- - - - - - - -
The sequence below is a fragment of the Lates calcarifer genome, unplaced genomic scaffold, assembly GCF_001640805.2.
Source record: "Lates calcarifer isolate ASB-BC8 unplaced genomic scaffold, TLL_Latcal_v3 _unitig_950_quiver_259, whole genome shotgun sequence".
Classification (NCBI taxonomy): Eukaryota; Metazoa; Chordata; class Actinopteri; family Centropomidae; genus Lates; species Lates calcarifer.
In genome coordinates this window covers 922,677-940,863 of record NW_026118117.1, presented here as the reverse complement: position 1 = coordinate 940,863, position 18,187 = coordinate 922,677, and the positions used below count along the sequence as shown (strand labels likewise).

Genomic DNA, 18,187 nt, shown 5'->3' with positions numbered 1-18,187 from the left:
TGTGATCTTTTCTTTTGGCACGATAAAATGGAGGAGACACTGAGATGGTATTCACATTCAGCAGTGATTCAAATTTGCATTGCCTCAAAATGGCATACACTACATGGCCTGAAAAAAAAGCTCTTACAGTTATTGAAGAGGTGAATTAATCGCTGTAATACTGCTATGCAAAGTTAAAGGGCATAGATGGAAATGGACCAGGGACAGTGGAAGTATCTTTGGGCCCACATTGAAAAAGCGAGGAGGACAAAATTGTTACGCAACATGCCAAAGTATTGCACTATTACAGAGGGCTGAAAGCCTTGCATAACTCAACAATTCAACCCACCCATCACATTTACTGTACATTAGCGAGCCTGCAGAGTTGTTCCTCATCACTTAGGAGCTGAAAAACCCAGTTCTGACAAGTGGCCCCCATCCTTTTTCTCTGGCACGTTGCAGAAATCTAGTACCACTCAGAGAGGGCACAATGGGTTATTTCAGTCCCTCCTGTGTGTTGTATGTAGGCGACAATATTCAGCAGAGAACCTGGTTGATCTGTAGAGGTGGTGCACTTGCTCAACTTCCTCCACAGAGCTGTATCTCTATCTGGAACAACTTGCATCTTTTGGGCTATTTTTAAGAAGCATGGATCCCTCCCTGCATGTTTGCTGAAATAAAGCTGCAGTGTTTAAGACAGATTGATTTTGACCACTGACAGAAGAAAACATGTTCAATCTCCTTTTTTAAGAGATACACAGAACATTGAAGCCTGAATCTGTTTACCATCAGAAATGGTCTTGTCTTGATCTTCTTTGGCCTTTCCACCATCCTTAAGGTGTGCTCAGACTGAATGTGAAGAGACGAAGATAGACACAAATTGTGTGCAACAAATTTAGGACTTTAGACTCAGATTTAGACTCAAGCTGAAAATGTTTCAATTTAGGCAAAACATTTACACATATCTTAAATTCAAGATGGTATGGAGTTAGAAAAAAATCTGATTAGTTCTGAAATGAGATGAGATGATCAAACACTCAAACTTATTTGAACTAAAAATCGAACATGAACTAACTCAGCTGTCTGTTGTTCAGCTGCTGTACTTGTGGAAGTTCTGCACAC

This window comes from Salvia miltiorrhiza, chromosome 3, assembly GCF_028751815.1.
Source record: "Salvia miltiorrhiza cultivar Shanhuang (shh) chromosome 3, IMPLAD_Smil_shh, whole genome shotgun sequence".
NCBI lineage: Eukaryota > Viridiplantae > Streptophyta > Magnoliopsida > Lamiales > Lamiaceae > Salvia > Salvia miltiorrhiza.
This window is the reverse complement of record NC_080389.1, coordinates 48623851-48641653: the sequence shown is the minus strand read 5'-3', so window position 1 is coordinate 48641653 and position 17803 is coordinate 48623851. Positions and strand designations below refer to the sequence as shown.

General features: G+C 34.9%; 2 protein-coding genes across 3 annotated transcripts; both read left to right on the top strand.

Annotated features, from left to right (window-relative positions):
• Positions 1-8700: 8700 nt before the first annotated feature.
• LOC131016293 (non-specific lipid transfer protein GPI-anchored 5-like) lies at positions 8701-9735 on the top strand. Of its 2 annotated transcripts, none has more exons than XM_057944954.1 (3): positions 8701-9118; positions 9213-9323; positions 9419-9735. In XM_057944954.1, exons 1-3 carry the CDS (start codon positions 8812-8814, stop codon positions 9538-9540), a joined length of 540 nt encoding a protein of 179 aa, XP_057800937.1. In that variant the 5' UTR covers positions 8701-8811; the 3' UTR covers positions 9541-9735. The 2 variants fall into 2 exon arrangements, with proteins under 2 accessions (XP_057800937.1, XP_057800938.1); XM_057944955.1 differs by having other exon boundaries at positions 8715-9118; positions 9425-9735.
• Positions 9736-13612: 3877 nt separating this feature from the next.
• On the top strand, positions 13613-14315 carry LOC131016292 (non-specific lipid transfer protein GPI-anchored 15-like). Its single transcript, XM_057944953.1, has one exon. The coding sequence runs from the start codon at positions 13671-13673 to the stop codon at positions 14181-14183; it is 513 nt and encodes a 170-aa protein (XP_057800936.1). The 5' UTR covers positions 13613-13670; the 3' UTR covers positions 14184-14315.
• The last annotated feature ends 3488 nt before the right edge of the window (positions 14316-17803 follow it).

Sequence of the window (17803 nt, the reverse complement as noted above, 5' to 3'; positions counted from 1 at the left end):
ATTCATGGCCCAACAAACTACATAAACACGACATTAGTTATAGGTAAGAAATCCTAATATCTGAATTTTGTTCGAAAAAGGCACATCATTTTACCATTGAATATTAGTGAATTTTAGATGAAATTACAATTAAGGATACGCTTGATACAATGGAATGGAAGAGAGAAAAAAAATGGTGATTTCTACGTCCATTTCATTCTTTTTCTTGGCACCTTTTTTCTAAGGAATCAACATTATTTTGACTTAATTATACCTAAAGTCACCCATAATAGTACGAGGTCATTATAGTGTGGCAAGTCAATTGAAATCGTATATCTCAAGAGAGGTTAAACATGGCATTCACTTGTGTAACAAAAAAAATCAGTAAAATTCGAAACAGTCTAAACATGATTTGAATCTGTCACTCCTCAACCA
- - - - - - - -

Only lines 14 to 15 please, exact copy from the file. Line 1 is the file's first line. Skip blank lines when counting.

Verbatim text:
• LOC131016293 (non-specific lipid transfer protein GPI-anchored 5-like) lies at positions 8701-9735 on the top strand. Of its 2 annotated transcripts, none has more exons than XM_057944954.1 (3): positions 8701-9118; positions 9213-9323; positions 9419-9735. In XM_057944954.1, exons 1-3 carry the CDS (start codon positions 8812-8814, stop codon positions 9538-9540), a joined length of 540 nt encoding a protein of 179 aa, XP_057800937.1. In that variant the 5' UTR covers positions 8701-8811; the 3' UTR covers positions 9541-9735. The 2 variants fall into 2 exon arrangements, with proteins under 2 accessions (XP_057800937.1, XP_057800938.1); XM_057944955.1 differs by having other exon boundaries at positions 8715-9118; positions 9425-9735.
• Positions 9736-13612: 3877 nt separating this feature from the next.